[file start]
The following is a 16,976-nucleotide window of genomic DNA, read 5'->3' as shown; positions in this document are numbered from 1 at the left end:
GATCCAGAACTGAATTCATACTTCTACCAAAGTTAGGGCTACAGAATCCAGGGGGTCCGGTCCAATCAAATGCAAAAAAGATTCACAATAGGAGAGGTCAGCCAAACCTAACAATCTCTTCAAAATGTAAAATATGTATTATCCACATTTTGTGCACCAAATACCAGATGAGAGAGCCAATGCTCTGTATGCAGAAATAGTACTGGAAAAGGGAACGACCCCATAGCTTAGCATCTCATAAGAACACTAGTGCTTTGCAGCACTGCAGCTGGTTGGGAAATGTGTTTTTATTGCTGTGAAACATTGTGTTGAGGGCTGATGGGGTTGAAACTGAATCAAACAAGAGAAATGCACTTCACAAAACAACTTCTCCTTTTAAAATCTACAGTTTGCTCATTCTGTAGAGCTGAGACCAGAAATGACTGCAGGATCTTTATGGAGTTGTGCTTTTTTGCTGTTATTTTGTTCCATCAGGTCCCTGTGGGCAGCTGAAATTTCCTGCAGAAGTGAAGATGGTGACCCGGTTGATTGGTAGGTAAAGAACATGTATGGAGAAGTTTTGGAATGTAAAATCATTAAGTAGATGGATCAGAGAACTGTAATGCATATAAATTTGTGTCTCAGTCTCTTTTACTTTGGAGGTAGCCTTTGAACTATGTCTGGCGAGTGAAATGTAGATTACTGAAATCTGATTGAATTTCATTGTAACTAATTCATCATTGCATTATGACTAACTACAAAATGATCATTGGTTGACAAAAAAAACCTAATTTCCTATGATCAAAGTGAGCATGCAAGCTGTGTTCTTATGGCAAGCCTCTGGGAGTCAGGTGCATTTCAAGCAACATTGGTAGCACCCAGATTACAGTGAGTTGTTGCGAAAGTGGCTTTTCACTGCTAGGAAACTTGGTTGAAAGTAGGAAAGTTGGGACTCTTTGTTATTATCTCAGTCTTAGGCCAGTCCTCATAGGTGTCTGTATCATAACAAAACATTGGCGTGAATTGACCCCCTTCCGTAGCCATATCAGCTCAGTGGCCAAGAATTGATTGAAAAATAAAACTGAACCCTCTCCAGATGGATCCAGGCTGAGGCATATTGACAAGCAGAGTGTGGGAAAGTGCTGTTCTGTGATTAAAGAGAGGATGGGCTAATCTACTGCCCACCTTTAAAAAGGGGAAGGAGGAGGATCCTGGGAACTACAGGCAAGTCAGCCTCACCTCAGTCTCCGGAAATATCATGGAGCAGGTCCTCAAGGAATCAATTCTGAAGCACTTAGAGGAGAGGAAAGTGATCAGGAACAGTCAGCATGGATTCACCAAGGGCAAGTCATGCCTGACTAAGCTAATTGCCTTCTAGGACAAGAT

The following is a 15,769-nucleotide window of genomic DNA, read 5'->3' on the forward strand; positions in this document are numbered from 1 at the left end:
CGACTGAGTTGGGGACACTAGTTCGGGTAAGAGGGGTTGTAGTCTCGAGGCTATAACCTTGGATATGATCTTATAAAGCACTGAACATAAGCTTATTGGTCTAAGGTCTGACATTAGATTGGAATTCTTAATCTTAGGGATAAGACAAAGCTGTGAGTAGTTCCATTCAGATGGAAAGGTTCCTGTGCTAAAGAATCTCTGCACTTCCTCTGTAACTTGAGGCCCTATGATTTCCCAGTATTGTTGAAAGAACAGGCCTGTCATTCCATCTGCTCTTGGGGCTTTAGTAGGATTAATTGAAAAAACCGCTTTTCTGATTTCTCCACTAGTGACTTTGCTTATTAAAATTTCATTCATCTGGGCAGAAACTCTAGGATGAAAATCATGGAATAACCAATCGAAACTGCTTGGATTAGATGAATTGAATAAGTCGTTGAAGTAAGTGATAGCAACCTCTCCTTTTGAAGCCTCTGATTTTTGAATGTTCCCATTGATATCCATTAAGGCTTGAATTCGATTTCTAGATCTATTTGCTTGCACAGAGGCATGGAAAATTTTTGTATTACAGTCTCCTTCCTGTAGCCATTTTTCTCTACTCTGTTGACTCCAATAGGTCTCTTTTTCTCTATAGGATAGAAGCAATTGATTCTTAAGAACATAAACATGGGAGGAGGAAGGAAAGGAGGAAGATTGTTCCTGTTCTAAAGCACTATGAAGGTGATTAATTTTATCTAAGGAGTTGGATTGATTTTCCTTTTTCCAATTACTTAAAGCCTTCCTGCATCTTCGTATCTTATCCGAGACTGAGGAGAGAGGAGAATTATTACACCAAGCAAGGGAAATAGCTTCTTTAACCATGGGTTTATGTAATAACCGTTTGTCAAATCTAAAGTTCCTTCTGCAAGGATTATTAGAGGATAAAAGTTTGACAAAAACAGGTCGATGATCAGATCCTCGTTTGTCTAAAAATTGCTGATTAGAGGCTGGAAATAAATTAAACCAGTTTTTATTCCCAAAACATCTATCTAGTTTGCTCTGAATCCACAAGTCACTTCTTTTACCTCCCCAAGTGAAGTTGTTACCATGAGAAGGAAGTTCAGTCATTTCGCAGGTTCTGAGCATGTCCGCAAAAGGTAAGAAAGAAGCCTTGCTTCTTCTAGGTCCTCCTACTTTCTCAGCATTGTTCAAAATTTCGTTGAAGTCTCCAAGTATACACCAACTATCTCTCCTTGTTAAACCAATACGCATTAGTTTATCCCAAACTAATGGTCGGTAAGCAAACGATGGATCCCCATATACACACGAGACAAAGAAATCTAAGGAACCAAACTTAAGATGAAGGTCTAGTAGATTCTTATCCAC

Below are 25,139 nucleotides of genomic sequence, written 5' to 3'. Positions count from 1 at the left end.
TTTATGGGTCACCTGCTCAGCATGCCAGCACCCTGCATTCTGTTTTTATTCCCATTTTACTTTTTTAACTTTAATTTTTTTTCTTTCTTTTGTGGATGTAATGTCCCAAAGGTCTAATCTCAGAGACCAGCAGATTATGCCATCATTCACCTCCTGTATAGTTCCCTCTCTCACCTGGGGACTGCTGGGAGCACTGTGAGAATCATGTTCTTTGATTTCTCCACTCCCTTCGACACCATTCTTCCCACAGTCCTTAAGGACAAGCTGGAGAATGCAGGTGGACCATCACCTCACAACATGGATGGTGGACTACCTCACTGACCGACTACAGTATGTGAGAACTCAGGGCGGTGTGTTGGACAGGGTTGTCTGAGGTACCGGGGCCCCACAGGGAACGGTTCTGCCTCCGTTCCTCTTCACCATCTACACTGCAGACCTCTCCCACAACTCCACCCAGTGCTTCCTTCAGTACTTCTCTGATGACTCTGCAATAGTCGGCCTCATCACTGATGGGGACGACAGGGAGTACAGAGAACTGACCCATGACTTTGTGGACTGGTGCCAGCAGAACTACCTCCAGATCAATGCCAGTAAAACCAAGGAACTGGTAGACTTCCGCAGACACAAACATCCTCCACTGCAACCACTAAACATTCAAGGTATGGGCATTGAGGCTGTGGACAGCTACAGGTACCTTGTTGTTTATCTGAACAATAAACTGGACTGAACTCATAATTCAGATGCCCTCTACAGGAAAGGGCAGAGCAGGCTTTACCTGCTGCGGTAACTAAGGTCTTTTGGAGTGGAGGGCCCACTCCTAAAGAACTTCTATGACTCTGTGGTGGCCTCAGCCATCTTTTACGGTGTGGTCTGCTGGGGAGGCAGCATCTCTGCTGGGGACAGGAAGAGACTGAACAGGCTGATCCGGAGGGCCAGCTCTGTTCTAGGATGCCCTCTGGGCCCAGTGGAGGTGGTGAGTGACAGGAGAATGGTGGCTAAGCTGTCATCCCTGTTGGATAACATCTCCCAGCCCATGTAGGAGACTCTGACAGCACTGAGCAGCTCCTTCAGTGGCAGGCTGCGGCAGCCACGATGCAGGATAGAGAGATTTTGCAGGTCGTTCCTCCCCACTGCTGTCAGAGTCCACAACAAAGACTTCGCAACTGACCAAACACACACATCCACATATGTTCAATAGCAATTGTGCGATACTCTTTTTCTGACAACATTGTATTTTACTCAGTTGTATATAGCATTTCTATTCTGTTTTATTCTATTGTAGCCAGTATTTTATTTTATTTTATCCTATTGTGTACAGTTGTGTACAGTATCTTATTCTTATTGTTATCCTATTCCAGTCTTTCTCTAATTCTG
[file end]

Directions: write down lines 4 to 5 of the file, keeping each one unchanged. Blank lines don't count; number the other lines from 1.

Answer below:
CGACTGAGTTGGGGACACTAGTTCGGGTAAGAGGGGTTGTAGTCTCGAGGCTATAACCTTGGATATGATCTTATAAAGCACTGAACATAAGCTTATTGGTCTAAGGTCTGACATTAGATTGGAATTCTTAATCTTAGGGATAAGACAAAGCTGTGAGTAGTTCCATTCAGATGGAAAGGTTCCTGTGCTAAAGAATCTCTGCACTTCCTCTGTAACTTGAGGCCCTATGATTTCCCAGTATTGTTGAAAGAACAGGCCTGTCATTCCATCTGCTCTTGGGGCTTTAGTAGGATTAATTGAAAAAACCGCTTTTCTGATTTCTCCACTAGTGACTTTGCTTATTAAAATTTCATTCATCTGGGCAGAAACTCTAGGATGAAAATCATGGAATAACCAATCGAAACTGCTTGGATTAGATGAATTGAATAAGTCGTTGAAGTAAGTGATAGCAACCTCTCCTTTTGAAGCCTCTGATTTTTGAATGTTCCCATTGATATCCATTAAGGCTTGAATTCGATTTCTAGATCTATTTGCTTGCACAGAGGCATGGAAAATTTTTGTATTACAGTCTCCTTCCTGTAGCCATTTTTCTCTACTCTGTTGACTCCAATAGGTCTCTTTTTCTCTATAGGATAGAAGCAATTGATTCTTAAGAACATAAACATGGGAGGAGGAAGGAAAGGAGGAAGATTGTTCCTGTTCTAAAGCACTATGAAGGTGATTAATTTTATCTAAGGAGTTGGATTGATTTTCCTTTTTCCAATTACTTAAAGCCTTCCTGCATCTTCGTATCTTATCCGAGACTGAGGAGAGAGGAGAATTATTACACCAAGCAAGGGAAATAGCTTCTTTAACCATGGGTTTATGTAATAACCGTTTGTCAAATCTAAAGTTCCTTCTGCAAGGATTATTAGAGGATAAAAGTTTGACAAAAACAGGTCGATGATCAGATCCTCGTTTGTCTAAAAATTGCTGATTAGAGGCTGGAAATAAATTAAACCAGTTTTTATTCCCAAAACATCTATCTAGTTTGCTCTGAATCCACAAGTCACTTCTTTTACCTCCCCAAGTGAAGTTGTTACCATGAGAAGGAAGTTCAGTCATTTCGCAGGTTCTGAGCATGTCCGCAAAAGGTAAGAAAGAAGCCTTGCTTCTTCTAGGTCCTCCTACTTTCTCAGCATTGTTCAAAATTTCGTTGAAGTCTCCAAGTATACACCAACTATCTCTCCTTGTTAAACCAATACGCATTAGTTTATCCCAAACTAATGGTCGGTAAGCAAACGATGGATCCCCATATACACACGAGACAAAGAAATCTAAGGAACCAAACTTAAGATGAAGGTCTAGTAGATTCTTATCCAC

Below are 25,139 nucleotides of genomic sequence, written 5' to 3'. Positions count from 1 at the left end.